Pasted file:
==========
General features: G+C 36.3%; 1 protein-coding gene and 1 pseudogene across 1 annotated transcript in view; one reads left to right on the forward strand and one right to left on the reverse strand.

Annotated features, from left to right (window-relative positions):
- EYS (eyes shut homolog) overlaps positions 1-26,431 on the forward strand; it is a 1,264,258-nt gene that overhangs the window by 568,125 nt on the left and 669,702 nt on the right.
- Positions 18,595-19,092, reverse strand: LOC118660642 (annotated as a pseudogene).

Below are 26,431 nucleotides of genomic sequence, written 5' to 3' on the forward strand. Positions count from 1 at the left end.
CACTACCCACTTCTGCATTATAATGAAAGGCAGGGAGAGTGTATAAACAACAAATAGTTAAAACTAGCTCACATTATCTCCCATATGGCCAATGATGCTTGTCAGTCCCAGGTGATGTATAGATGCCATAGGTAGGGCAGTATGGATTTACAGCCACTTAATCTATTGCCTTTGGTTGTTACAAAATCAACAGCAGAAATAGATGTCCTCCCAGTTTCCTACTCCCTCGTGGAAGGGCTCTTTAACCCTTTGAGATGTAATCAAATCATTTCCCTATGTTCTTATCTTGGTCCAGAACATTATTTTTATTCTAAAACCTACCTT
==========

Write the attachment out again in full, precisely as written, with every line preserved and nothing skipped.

General features: G+C 36.3%; 1 protein-coding gene and 1 pseudogene across 1 annotated transcript in view; one reads left to right on the forward strand and one right to left on the reverse strand.

Annotated features, from left to right (window-relative positions):
- EYS (eyes shut homolog) overlaps positions 1-26,431 on the forward strand; it is a 1,264,258-nt gene that overhangs the window by 568,125 nt on the left and 669,702 nt on the right.
- Positions 18,595-19,092, reverse strand: LOC118660642 (annotated as a pseudogene).

Below are 26,431 nucleotides of genomic sequence, written 5' to 3' on the forward strand. Positions count from 1 at the left end.
CACTACCCACTTCTGCATTATAATGAAAGGCAGGGAGAGTGTATAAACAACAAATAGTTAAAACTAGCTCACATTATCTCCCATATGGCCAATGATGCTTGTCAGTCCCAGGTGATGTATAGATGCCATAGGTAGGGCAGTATGGATTTACAGCCACTTAATCTATTGCCTTTGGTTGTTACAAAATCAACAGCAGAAATAGATGTCCTCCCAGTTTCCTACTCCCTCGTGGAAGGGCTCTTTAACCCTTTGAGATGTAATCAAATCATTTCCCTATGTTCTTATCTTGGTCCAGAACATTATTTTTATTCTAAAACCTACCTT